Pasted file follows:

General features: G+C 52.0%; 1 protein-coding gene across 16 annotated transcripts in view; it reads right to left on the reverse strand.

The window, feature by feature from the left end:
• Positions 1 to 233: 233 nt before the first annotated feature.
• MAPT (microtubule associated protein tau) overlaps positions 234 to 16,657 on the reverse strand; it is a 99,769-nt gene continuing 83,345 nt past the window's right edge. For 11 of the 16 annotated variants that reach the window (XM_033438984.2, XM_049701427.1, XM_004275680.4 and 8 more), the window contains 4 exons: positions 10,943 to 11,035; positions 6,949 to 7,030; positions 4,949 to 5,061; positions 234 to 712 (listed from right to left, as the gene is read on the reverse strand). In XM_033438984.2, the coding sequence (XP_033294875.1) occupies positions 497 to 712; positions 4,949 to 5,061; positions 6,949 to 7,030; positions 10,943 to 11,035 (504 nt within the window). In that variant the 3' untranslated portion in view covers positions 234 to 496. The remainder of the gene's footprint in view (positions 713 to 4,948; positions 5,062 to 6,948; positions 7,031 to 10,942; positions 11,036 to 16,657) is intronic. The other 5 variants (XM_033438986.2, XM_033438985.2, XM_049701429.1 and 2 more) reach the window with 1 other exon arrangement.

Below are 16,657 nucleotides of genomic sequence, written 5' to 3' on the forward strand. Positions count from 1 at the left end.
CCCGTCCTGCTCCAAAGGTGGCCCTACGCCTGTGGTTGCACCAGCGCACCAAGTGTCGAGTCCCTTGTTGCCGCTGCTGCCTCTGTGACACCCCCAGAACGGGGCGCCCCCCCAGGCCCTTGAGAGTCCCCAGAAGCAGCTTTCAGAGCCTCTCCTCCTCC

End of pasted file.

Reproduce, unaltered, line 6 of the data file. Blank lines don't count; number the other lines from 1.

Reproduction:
CCCGTCCTGCTCCAAAGGTGGCCCTACGCCTGTGGTTGCACCAGCGCACCAAGTGTCGAGTCCCTTGTTGCCGCTGCTGCCTCTGTGACACCCCCAGAACGGGGCGCCCCCCCAGGCCCTTGAGAGTCCCCAGAAGCAGCTTTCAGAGCCTCTCCTCCTCC